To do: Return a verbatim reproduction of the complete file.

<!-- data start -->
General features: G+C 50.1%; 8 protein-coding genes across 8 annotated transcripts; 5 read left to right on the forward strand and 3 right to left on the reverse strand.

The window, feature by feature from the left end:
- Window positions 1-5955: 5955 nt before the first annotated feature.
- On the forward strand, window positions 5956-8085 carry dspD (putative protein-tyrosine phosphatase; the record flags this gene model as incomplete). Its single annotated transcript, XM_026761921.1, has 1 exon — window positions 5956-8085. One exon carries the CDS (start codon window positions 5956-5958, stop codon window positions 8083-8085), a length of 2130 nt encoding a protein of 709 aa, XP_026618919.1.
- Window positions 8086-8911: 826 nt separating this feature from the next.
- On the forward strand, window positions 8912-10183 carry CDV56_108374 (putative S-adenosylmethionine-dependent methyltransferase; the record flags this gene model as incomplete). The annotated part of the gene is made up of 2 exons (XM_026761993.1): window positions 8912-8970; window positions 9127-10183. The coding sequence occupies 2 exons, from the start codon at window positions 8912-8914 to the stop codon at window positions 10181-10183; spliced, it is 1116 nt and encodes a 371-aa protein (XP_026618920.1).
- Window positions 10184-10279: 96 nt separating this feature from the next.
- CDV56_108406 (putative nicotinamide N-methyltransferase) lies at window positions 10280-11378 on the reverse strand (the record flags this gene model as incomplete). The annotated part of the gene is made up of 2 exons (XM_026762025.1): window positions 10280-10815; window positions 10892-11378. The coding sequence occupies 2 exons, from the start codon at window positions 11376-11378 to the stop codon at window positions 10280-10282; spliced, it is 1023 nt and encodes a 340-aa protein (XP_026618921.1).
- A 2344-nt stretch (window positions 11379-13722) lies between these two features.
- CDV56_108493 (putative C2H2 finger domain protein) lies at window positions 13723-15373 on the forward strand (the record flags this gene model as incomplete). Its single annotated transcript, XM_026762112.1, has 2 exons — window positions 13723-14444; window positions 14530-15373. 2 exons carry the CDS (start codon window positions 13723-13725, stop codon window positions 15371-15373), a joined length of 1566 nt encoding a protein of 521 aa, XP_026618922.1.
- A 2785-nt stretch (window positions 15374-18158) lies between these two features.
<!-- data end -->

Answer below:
General features: G+C 50.1%; 8 protein-coding genes across 8 annotated transcripts; 5 read left to right on the forward strand and 3 right to left on the reverse strand.

The window, feature by feature from the left end:
- Window positions 1-5955: 5955 nt before the first annotated feature.
- On the forward strand, window positions 5956-8085 carry dspD (putative protein-tyrosine phosphatase; the record flags this gene model as incomplete). Its single annotated transcript, XM_026761921.1, has 1 exon — window positions 5956-8085. One exon carries the CDS (start codon window positions 5956-5958, stop codon window positions 8083-8085), a length of 2130 nt encoding a protein of 709 aa, XP_026618919.1.
- Window positions 8086-8911: 826 nt separating this feature from the next.
- On the forward strand, window positions 8912-10183 carry CDV56_108374 (putative S-adenosylmethionine-dependent methyltransferase; the record flags this gene model as incomplete). The annotated part of the gene is made up of 2 exons (XM_026761993.1): window positions 8912-8970; window positions 9127-10183. The coding sequence occupies 2 exons, from the start codon at window positions 8912-8914 to the stop codon at window positions 10181-10183; spliced, it is 1116 nt and encodes a 371-aa protein (XP_026618920.1).
- Window positions 10184-10279: 96 nt separating this feature from the next.
- CDV56_108406 (putative nicotinamide N-methyltransferase) lies at window positions 10280-11378 on the reverse strand (the record flags this gene model as incomplete). The annotated part of the gene is made up of 2 exons (XM_026762025.1): window positions 10280-10815; window positions 10892-11378. The coding sequence occupies 2 exons, from the start codon at window positions 11376-11378 to the stop codon at window positions 10280-10282; spliced, it is 1023 nt and encodes a 340-aa protein (XP_026618921.1).
- A 2344-nt stretch (window positions 11379-13722) lies between these two features.
- CDV56_108493 (putative C2H2 finger domain protein) lies at window positions 13723-15373 on the forward strand (the record flags this gene model as incomplete). Its single annotated transcript, XM_026762112.1, has 2 exons — window positions 13723-14444; window positions 14530-15373. 2 exons carry the CDS (start codon window positions 13723-13725, stop codon window positions 15371-15373), a joined length of 1566 nt encoding a protein of 521 aa, XP_026618922.1.
- A 2785-nt stretch (window positions 15374-18158) lies between these two features.